Full frame sensor size explained: exploit its advantages for pro-quality pictures

Full frame sensor size explained: exploiting its advantages for pro-quality pictures

How to shoot with a full frame sensor

 

You’ll need to tighten up your shooting technique to properly exploit the advantages of a full frame sensor. Here’s how to do it.

Get the most from your full frame sensor: invest in lenses

Invest in lenses
You’ll lose any resolution advantage if you use old or cheap lenses. Nikon’s new 24-85mm VR zoom is a good choice, or the 24-70mm f/2.8.

 

Get the most from your full frame sensor: focus with care

Focus with care
Pin-point focusing is crucial to exploit the extra resolution. Manual focussing is not always precise enough, and autofocus may prove more accurate.

 

Get the most from your full frame sensor: aperture settings

Aperture settings
You’ll need an aperture one stop smaller, maybe more, to get the depth of field of a DX camera. Avoid apertures smaller than f/11 as diffraction will affect sharpness.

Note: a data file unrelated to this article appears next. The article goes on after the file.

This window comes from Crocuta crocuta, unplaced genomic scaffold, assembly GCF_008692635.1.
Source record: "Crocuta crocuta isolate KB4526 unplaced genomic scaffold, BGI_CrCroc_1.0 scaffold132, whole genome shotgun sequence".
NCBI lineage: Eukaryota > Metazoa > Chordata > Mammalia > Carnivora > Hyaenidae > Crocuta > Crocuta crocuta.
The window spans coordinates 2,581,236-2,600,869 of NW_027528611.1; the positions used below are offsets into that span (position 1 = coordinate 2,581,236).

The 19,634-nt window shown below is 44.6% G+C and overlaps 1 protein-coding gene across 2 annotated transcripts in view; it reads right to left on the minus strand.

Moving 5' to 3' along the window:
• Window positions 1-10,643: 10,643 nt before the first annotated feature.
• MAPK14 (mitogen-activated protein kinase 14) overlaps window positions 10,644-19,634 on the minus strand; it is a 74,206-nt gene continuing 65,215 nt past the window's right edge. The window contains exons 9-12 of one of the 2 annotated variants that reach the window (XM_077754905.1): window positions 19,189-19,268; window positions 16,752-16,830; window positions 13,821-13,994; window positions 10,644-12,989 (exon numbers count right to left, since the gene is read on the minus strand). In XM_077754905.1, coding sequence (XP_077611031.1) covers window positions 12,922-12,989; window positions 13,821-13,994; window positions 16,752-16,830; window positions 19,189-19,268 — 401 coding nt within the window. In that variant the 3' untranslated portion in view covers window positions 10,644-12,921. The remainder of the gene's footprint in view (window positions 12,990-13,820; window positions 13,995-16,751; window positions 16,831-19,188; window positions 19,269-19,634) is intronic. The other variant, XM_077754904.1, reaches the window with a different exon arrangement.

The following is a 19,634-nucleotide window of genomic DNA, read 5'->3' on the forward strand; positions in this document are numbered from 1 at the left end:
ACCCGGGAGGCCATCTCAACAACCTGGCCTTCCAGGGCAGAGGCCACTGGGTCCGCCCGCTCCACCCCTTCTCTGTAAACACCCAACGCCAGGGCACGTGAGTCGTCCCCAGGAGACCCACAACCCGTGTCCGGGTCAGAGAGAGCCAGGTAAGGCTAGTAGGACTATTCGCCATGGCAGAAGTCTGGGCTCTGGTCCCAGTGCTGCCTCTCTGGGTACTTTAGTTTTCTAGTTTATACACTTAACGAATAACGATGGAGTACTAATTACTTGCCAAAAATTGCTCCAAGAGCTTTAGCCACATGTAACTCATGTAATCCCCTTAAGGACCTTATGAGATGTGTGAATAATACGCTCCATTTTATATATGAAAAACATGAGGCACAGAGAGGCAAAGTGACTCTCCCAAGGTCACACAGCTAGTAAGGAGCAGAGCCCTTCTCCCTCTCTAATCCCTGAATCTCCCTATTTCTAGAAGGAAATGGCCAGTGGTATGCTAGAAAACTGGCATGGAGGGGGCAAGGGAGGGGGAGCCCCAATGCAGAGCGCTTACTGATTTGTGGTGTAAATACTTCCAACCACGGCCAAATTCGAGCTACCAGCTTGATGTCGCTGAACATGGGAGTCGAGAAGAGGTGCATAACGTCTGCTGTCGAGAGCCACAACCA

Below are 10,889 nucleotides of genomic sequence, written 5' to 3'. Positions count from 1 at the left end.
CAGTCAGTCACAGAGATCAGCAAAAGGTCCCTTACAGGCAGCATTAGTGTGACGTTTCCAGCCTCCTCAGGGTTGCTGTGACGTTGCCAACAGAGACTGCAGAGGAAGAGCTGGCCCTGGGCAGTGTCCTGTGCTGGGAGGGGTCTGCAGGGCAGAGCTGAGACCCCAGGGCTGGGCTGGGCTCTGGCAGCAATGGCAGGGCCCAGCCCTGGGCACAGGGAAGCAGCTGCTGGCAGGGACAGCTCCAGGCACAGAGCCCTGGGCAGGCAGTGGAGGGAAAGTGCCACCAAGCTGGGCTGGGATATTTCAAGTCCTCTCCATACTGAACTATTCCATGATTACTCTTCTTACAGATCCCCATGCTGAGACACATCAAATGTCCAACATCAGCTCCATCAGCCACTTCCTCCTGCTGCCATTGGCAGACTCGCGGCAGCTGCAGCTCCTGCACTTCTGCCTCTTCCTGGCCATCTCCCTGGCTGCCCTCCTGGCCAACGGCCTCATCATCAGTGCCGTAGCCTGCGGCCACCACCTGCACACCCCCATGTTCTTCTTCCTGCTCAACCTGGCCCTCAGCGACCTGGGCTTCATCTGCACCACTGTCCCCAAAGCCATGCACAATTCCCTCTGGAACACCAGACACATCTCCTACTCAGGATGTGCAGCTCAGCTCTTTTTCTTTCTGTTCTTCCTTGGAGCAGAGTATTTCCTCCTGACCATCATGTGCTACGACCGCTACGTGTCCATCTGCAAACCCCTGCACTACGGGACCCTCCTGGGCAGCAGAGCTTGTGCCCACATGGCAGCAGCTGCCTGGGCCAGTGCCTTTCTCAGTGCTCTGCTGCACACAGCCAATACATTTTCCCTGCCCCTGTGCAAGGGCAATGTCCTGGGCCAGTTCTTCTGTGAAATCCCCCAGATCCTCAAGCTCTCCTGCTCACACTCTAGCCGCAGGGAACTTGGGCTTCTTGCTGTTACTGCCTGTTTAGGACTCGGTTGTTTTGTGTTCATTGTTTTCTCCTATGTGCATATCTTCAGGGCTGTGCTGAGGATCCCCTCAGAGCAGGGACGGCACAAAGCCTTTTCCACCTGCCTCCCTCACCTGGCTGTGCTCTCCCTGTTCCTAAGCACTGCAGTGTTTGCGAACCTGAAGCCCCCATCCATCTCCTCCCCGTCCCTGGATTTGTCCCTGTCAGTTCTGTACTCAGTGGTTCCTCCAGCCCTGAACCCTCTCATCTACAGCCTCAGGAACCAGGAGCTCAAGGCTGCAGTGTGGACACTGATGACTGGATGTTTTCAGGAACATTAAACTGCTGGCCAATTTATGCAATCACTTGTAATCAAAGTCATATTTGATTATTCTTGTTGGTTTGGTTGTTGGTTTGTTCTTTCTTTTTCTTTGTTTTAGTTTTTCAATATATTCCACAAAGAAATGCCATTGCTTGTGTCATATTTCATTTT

Get the most from your full frame sensor: safe shutter speeds

‘Safe’ shutter speeds
The old ‘reciprocal’ rule is only approximate. Instead of using 1/30 sec with a 30mm lens, for example, consider using 1/60 sec or even 1/125 sec.

 

Get the most from your full frame sensor: use a tripod

Use a tripod
To be sure of maximum sharpness, use a tripod. Choose a good one – the best aren’t just sturdy, they also dampen vibrations from traffic or people walking past.

 

Get the most from your full frame sensor: improve your memory

Improve your memory
An 8Gb memory card might be all right in your 16-megapixel DX-format camera, but in the D800 it’s enough for just 103 uncompressed RAW files.

PAGE 1: What is full frame?
PAGE 2: Lens loyalties with full frame
PAGE 3: Why the depth of field is different
PAGE 4: How to shoot with a full frame sensor
PAGE 5: How a full frame sensor affects your pictures
PAGE 6: Pros and cons of using a full frame sensor

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